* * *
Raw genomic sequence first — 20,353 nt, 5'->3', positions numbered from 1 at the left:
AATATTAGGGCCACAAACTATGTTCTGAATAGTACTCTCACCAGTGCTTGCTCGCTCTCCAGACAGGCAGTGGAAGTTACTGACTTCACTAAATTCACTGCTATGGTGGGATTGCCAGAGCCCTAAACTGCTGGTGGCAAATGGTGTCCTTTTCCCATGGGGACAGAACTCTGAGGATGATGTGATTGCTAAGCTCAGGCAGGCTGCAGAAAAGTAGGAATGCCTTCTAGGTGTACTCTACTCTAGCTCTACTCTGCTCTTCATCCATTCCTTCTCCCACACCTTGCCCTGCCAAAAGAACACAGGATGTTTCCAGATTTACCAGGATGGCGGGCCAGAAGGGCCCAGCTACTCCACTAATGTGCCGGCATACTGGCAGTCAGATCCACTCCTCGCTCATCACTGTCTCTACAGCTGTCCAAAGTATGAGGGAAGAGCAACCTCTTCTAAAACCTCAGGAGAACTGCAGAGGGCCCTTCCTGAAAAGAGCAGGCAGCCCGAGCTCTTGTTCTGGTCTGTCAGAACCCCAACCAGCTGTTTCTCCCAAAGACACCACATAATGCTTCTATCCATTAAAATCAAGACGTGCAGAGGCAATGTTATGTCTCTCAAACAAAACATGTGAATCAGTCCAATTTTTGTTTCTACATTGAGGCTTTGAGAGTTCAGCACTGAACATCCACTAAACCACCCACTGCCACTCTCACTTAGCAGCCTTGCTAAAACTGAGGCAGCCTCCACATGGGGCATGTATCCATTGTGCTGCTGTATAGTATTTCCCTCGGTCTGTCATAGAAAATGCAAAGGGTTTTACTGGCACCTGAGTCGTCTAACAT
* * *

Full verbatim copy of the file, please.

Raw genomic sequence first — 20,353 nt, 5'->3', positions numbered from 1 at the left:
AATATTAGGGCCACAAACTATGTTCTGAATAGTACTCTCACCAGTGCTTGCTCGCTCTCCAGACAGGCAGTGGAAGTTACTGACTTCACTAAATTCACTGCTATGGTGGGATTGCCAGAGCCCTAAACTGCTGGTGGCAAATGGTGTCCTTTTCCCATGGGGACAGAACTCTGAGGATGATGTGATTGCTAAGCTCAGGCAGGCTGCAGAAAAGTAGGAATGCCTTCTAGGTGTACTCTACTCTAGCTCTACTCTGCTCTTCATCCATTCCTTCTCCCACACCTTGCCCTGCCAAAAGAACACAGGATGTTTCCAGATTTACCAGGATGGCGGGCCAGAAGGGCCCAGCTACTCCACTAATGTGCCGGCATACTGGCAGTCAGATCCACTCCTCGCTCATCACTGTCTCTACAGCTGTCCAAAGTATGAGGGAAGAGCAACCTCTTCTAAAACCTCAGGAGAACTGCAGAGGGCCCTTCCTGAAAAGAGCAGGCAGCCCGAGCTCTTGTTCTGGTCTGTCAGAACCCCAACCAGCTGTTTCTCCCAAAGACACCACATAATGCTTCTATCCATTAAAATCAAGACGTGCAGAGGCAATGTTATGTCTCTCAAACAAAACATGTGAATCAGTCCAATTTTTGTTTCTACATTGAGGCTTTGAGAGTTCAGCACTGAACATCCACTAAACCACCCACTGCCACTCTCACTTAGCAGCCTTGCTAAAACTGAGGCAGCCTCCACATGGGGCATGTATCCATTGTGCTGCTGTATAGTATTTCCCTCGGTCTGTCATAGAAAATGCAAAGGGTTTTACTGGCACCTGAGTCGTCTAACAT